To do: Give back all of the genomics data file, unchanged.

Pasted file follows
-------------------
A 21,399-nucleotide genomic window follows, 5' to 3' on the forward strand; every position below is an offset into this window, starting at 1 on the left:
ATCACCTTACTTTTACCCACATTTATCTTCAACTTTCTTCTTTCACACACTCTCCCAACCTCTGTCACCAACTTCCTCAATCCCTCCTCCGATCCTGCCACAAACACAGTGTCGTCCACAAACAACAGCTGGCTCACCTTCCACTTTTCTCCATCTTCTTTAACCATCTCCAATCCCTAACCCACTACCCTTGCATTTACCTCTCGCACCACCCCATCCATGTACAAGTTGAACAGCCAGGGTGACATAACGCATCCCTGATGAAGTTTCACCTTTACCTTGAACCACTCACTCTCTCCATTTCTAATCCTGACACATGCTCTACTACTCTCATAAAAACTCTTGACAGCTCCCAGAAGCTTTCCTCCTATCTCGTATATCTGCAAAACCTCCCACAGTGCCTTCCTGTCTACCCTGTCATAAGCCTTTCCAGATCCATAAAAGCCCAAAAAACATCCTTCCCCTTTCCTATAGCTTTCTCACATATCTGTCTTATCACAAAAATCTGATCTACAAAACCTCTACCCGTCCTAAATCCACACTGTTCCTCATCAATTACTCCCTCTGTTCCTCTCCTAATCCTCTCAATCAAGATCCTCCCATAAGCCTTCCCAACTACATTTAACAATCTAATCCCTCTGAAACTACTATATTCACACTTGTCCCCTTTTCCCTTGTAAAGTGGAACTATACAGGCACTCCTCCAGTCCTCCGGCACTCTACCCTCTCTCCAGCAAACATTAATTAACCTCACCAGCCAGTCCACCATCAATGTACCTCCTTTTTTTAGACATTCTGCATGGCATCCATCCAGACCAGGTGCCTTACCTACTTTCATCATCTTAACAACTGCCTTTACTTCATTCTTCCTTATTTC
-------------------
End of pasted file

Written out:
A 21,399-nucleotide genomic window follows, 5' to 3' on the forward strand; every position below is an offset into this window, starting at 1 on the left:
ATCACCTTACTTTTACCCACATTTATCTTCAACTTTCTTCTTTCACACACTCTCCCAACCTCTGTCACCAACTTCCTCAATCCCTCCTCCGATCCTGCCACAAACACAGTGTCGTCCACAAACAACAGCTGGCTCACCTTCCACTTTTCTCCATCTTCTTTAACCATCTCCAATCCCTAACCCACTACCCTTGCATTTACCTCTCGCACCACCCCATCCATGTACAAGTTGAACAGCCAGGGTGACATAACGCATCCCTGATGAAGTTTCACCTTTACCTTGAACCACTCACTCTCTCCATTTCTAATCCTGACACATGCTCTACTACTCTCATAAAAACTCTTGACAGCTCCCAGAAGCTTTCCTCCTATCTCGTATATCTGCAAAACCTCCCACAGTGCCTTCCTGTCTACCCTGTCATAAGCCTTTCCAGATCCATAAAAGCCCAAAAAACATCCTTCCCCTTTCCTATAGCTTTCTCACATATCTGTCTTATCACAAAAATCTGATCTACAAAACCTCTACCCGTCCTAAATCCACACTGTTCCTCATCAATTACTCCCTCTGTTCCTCTCCTAATCCTCTCAATCAAGATCCTCCCATAAGCCTTCCCAACTACATTTAACAATCTAATCCCTCTGAAACTACTATATTCACACTTGTCCCCTTTTCCCTTGTAAAGTGGAACTATACAGGCACTCCTCCAGTCCTCCGGCACTCTACCCTCTCTCCAGCAAACATTAATTAACCTCACCAGCCAGTCCACCATCAATGTACCTCCTTTTTTTAGACATTCTGCATGGCATCCATCCAGACCAGGTGCCTTACCTACTTTCATCATCTTAACAACTGCCTTTACTTCATTCTTCCTTATTTC